Anyone going through clearing has a stressful few days ahead. To cope, you just need to blame everyone else. I mean everyone: teachers, parents, UCAS, invigilators, the shitty friend who lent you a shitty pen you used in the exam you failed and, of course, the examiners with their stupidly unrealistic grade boundaries.
At the end of the day, it’s all their fault. And you can still take a gap year.
My view – Christina Feng, Law at Birmingham & BNOC winner
Originally I was supposed to study Law at Bristol, but on results day I didn’t make the grades for them to confirm my place. I remember being so stressed out on that day over what to do once I ended up in clearing.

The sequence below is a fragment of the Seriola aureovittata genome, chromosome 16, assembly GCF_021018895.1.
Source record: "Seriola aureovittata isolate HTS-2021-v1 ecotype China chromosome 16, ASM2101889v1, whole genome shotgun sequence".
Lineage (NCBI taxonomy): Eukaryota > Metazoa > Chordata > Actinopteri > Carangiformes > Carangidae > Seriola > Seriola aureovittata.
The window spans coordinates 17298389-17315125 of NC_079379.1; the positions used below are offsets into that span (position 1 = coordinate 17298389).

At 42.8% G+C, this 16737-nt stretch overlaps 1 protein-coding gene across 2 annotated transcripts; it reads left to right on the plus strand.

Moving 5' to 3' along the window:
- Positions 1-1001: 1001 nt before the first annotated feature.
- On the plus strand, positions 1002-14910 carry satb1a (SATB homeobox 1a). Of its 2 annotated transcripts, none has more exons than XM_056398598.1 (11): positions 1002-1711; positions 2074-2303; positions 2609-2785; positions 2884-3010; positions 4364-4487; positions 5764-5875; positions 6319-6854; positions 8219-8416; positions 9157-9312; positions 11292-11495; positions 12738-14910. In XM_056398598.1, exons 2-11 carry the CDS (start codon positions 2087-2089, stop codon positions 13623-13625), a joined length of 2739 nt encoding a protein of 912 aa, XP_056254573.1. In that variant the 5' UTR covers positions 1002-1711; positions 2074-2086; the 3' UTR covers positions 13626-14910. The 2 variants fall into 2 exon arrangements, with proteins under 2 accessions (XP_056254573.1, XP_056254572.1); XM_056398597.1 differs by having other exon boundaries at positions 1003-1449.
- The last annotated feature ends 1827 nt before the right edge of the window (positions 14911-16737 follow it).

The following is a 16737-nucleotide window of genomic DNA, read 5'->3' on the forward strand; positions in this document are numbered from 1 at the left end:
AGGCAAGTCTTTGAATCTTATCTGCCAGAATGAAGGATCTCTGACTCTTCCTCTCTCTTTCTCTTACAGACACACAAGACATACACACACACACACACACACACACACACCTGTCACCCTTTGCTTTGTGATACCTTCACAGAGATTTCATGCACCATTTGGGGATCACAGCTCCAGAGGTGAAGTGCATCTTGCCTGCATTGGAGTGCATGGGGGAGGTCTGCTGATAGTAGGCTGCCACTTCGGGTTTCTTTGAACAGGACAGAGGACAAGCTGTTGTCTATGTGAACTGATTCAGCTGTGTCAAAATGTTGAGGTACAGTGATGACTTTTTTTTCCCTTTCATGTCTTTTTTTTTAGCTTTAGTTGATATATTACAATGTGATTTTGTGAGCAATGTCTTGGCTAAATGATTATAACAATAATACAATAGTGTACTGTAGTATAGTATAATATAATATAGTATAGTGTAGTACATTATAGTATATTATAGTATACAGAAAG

I applied to Birmingham and Newcastle through clearing and got offers to study Law there. The next day I decided to accept Birmingham because I had previously lived there for a couple of years and went to school there so I was already familiar with the city. Now I think it was probably better than going to Bristol since I got to see some old friends again (both on campus and visiting old school) as well as knowing my way around, so there wasn’t much of a problem with homesickness.
I had a great first year at Birmingham both studying Law and meeting some amazing people. It would have been interesting to know what my first year would be had I got into Bristol, but who knows?
You can search for clearing vacancies right here.